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I thought I would start a thread about something OTHER than the recall. :D

I love the P5, so please don't send a bunch of hateful comments based upon the title. The title was designed to get your attention.

The P5 is an elegant weapon, well-made and machined. It was ahead of its time when Walther developed it and entered it in the mid-1970s German Police Trials.

The P5, the SIG P6 (variation of the P225) and the HK P7 became authorized police pistols. And, while the P6 may have been used in more German states, it was not by much, and the P5 certainly got more notoriety, being used in not one, but two, James Bond movies released the same year. Roger Moore used the P5 in Octo*****, and Sean Connery used the P5 in Never Say Never Again, a remake of Thunderball.

That said, it occurred to me that the PPS with its 8 round magazine fills the same niche as the P5 did 35 years ago.

The PPS M2 holds 9 rounds (8+1), it is MUCH thinner, and thereby more concealable than the P5, and it takes up about the same real estate as the P5.

Had Q issued the PPS M2 with its 8 round magazine to James Bond then (or now), I just cannot see how the spy could have had much to complain about.

Most people think of the PPS M2 as a competitor to the Glock 43, but I think it ALSO fills the single stack duty size 9mm market - in other words - it will do nicely as the modern-day version of the P5, and will compete against the SIG P225, the HK P7, and the other 8-round duty weapons out there (Except the SIG 210).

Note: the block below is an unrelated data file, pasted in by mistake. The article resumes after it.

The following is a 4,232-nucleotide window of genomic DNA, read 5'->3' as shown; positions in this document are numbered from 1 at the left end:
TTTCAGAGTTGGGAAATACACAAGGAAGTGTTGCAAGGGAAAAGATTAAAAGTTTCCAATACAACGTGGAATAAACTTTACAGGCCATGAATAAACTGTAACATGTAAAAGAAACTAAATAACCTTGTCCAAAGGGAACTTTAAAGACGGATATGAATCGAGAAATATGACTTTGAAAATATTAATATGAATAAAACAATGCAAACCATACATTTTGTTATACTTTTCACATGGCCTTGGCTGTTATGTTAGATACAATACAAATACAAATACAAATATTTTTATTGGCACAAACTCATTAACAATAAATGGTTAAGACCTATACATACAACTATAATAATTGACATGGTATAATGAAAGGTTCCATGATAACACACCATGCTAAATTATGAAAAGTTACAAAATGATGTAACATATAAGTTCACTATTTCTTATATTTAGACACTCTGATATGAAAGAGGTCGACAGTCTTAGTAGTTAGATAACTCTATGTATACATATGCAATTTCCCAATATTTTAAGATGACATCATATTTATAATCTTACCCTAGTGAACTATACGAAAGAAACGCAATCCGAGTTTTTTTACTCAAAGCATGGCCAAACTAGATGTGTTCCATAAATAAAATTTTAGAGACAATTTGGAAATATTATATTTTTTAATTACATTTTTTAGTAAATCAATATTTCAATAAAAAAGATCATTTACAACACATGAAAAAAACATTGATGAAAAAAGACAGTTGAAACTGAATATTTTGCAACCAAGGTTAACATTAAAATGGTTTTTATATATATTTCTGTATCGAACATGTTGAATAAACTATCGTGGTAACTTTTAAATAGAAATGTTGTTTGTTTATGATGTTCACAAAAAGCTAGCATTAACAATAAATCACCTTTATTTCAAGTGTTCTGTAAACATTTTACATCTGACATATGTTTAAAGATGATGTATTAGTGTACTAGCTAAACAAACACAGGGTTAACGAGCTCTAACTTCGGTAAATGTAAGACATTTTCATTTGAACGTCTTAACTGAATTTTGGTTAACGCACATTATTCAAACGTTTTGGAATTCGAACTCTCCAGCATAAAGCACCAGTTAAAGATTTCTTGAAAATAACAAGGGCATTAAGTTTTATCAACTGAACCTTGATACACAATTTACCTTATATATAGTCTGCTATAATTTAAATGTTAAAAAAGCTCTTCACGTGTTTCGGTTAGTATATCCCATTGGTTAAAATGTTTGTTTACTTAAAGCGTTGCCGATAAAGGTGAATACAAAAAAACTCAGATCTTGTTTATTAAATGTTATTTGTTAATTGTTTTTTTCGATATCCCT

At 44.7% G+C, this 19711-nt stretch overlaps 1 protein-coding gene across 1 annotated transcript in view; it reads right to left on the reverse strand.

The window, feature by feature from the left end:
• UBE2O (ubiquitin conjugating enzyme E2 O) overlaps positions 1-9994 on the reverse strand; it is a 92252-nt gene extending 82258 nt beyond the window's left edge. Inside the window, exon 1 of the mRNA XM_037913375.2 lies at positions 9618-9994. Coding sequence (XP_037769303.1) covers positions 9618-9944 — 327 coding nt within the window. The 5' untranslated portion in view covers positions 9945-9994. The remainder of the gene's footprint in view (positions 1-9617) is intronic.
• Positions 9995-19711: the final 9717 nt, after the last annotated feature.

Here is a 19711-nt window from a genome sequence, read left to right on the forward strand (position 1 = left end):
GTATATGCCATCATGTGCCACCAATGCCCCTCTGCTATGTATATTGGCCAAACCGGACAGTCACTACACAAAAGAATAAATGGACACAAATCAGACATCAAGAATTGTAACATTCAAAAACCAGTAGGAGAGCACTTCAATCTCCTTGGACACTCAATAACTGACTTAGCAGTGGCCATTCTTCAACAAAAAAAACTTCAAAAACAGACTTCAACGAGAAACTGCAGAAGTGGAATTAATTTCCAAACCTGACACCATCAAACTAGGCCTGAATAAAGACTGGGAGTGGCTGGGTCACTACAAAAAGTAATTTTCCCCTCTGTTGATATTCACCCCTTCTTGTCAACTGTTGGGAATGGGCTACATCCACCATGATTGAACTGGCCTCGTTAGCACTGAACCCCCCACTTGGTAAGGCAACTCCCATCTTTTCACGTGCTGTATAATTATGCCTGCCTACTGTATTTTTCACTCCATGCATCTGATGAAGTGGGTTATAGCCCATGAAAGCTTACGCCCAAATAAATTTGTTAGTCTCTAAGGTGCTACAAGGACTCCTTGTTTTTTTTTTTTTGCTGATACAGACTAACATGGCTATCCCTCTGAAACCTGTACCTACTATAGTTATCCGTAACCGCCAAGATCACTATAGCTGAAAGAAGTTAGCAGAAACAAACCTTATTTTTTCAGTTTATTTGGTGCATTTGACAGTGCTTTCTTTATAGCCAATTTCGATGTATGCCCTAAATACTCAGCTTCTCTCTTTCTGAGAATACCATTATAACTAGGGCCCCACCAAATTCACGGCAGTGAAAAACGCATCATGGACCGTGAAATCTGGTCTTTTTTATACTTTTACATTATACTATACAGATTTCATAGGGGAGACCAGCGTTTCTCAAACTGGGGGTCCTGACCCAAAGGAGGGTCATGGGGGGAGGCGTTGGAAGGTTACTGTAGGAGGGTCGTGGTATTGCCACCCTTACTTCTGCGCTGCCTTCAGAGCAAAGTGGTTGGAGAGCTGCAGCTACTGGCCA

What do you think?
 

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You forgot the sig p239. Very close to size and same round capacity.
Do you have a p239? I had one, and find the PPS to be significantly smaller and lighter. Maybe I had one of the really old fat ones? It was closer in size to my Gen 4 Glock 19 than to my PPS M2.
 

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I thought I would start a thread about something OTHER than the recall. :D

I love the P5, so please don't send a bunch of hateful comments based upon the title. The title was designed to get your attention.

The P5 is an elegant weapon, well-made and machined. It was ahead of its time when Walther developed it and entered it in the mid-1970s German Police Trials.

The P5, the SIG P6 (variation of the P225) and the HK P7 became authorized police pistols. And, while the P6 may have been used in more German states, it was not by much, and the P5 certainly got more notoriety, being used in not one, but two, James Bond movies released the same year. Roger Moore used the P5 in Octo*****, and Sean Connery used the P5 in Never Say Never Again, a remake of Thunderball.

That said, it occurred to me that the PPS with its 8 round magazine fills the same niche as the P5 did 35 years ago.

The PPS M2 holds 9 rounds (8+1), it is MUCH thinner, and thereby more concealable than the P5, and it takes up about the same real estate as the P5.

Had Q issued the PPS M2 with its 8 round magazine to James Bond then (or now), I just cannot see how the spy could have had much to complain about.